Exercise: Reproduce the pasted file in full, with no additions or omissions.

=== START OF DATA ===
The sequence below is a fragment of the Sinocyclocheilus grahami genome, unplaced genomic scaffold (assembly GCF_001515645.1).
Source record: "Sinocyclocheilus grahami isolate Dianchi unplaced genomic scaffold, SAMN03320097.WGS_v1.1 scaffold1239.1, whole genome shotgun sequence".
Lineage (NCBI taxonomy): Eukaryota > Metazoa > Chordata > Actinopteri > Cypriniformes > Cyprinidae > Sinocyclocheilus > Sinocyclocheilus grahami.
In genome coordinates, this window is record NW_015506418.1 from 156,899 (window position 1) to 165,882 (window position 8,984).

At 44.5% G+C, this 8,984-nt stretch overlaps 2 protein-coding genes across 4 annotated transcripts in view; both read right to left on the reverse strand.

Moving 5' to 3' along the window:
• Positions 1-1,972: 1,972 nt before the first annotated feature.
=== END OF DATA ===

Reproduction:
The sequence below is a fragment of the Sinocyclocheilus grahami genome, unplaced genomic scaffold (assembly GCF_001515645.1).
Source record: "Sinocyclocheilus grahami isolate Dianchi unplaced genomic scaffold, SAMN03320097.WGS_v1.1 scaffold1239.1, whole genome shotgun sequence".
Lineage (NCBI taxonomy): Eukaryota > Metazoa > Chordata > Actinopteri > Cypriniformes > Cyprinidae > Sinocyclocheilus > Sinocyclocheilus grahami.
In genome coordinates, this window is record NW_015506418.1 from 156,899 (window position 1) to 165,882 (window position 8,984).

At 44.5% G+C, this 8,984-nt stretch overlaps 2 protein-coding genes across 4 annotated transcripts in view; both read right to left on the reverse strand.

Moving 5' to 3' along the window:
• Positions 1-1,972: 1,972 nt before the first annotated feature.